Six months after tens of thousands of Afghans fled their home country amid the withdrawal of U.S. forces and the Taliban’s takeover, some are beginning to put roots down in the Monadnock Region, with community volunteers collaborating to help ease the transition.
A few dozen local volunteers have partnered with a regional refugee resettlement agency to welcome Afghan refugees to the Elm City.
WelcomeNST, a group that initially organized “neighborhood support teams” to welcome Afghan refugees to Massachusetts, partnered with Ascentria Care Alliance and expanded its efforts across New England.
The Team Monadnock Neighborhood Support Team was formed earlier this year and welcomed its first family over the weekend, according to the group’s co-leader, Eric Swope of Harrisville.
“It’s an exciting and very busy time,” Swope said Monday. “It’s kind of heartwarming how many people in the community banded together to help out with this.”
Over the last few months, the group worked to raise money and identify housing. While the neighborhood support team did consider different towns in the Monadnock Region, they ultimately found a place in Keene, which offers walkability and some public transportation — helpful features, Swope said, in case the new neighbors do not have driver’s licenses.
Once the group found a place for a family to call home and confirmed folks would indeed be coming to Keene, it took about a week and a half to gather donated household goods, ensuring the home had everything the newcomers would need, Swope said.
After a group of members from the Keene Immigrant Refugee Partnership started brainstorming late last year about how to help, they decided to reach out to Ascentria, Swope said, and later formed the neighborhood support team. So far, the group has raised more than $12,000, which includes a $5,000 matching grant from Ascentria.
Anyone interested in donating to the Team Monadnock NST can do so by visiting https://bit.ly/3hIYGQz.
Swope said the group is thrilled to be welcoming new neighbors to the area, adding that he expects — and hopes — to have one or two more families come to the area.
“We’re recognizing that the Afghans who are coming [to the U.S.], many of them have helped the U.S. military efforts … at great risk to themselves,” he said. “They’ve uprooted with pretty much nothing, and we want to do our little part to help.”
In addition to helping prepare for the arrival of refugees, neighborhood support teams, like the one in Keene, provide ongoing support to families, Swope explained.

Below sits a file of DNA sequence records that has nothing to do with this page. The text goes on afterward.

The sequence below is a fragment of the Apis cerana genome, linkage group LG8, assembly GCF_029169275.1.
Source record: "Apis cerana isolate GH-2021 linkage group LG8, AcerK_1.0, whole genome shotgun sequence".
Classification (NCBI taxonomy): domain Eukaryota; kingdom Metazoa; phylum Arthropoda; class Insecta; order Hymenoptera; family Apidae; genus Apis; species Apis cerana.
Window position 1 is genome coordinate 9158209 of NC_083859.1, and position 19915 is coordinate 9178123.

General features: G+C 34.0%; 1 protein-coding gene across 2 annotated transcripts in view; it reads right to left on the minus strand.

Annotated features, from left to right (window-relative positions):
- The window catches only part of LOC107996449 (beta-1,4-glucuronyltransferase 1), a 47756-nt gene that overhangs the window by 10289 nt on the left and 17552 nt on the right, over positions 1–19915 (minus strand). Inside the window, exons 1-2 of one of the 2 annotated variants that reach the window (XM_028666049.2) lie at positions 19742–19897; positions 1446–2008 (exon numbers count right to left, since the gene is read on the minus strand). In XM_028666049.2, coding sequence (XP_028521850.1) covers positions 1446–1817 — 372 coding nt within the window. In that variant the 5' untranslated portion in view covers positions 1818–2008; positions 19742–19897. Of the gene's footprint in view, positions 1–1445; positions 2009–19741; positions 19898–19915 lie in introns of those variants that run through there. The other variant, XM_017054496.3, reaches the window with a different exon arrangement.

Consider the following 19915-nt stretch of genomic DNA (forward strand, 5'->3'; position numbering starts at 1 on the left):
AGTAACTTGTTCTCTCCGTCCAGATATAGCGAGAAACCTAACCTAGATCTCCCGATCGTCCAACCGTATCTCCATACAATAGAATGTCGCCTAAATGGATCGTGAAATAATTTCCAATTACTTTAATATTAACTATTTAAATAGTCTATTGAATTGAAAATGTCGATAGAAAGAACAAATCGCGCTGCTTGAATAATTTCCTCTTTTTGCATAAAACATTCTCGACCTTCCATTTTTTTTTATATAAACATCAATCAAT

The kind of support an NST offers varies depending on the needs of the family, Swope said, but can include help navigating the legal system, finding dental and medical services, learning English and enrolling in school, Swope said.
“It’s going to be a fairly comprehensive level of support until they get established,” he said. “... And we also want them to know we’re happy that they’re here.”
The humanitarian crisis in Afghanistan erupted in August when the Taliban seized control of the government amid the withdrawal of U.S. forces. Tens of thousands of Afghans have fled the country, according to media reports.
Swope added that this can feel like a particularly poignant time for humanitarian efforts. Watching the Ukrainian refugee crisis unfold can make feel people feel a little helpless, he said. So taking action at the local level is a good opportunity to make a difference in families’ lives.
“We can’t help everybody,” he said. “But we can help a few people.”
There are many factors Ascentria takes into account when resettling folks, according to Sonya Taly, the agency’s community services director. For example, a person’s professional experience can impact where they are placed, or if they have relatives who have already settled in the U.S. they’d like to be near. For Keene, Ascentria considered small families and college-aged individuals, she said.
The Team Monadnock Neighborhood Support Team is still accepting volunteers, Swope said. People interested in joining should register at WelcomeNST.us and Ascentria.org and specify they would like to join Team Monadnock.
Across the river, community organizations have been mobilizing to resettle the 92 refugees who moved to Brattleboro area in January and February, according to Joe Wiah, director of the Brattleboro branch of the Ethiopian Community Development Council. Of those, 25 are currently in temporary housing on the School for International Training (SIT) campus, while the rest have moved to long-term housing in Brattleboro and surrounding towns.
Several community organizations and volunteer groups have collaborated to help with the resettlement process, Wiah said Monday. In addition to temporary housing, SIT has also provided English classes and cultural orientation.
Members of the community have also stepped up. There are 12 co-sponsorship groups, Wiah said, which consist of seven to 10 members who help with things such as transportation, accessing health care, searching for housing and obtaining a driver’s license. Each co-sponsorship group is assigned to a family, and they work together to help for nine months, Wiah said.
But even with the community’s support, there have still been challenges, Wiah said. Securing long-term housing is challenging, he said. This is also the first time refugees have moved to the Brattleboro area, so building up infrastructure and services to address the needs of refugees is an ongoing process.
Overall, he said he’s grateful to the community for the support and help so far and hopes to see it continue.
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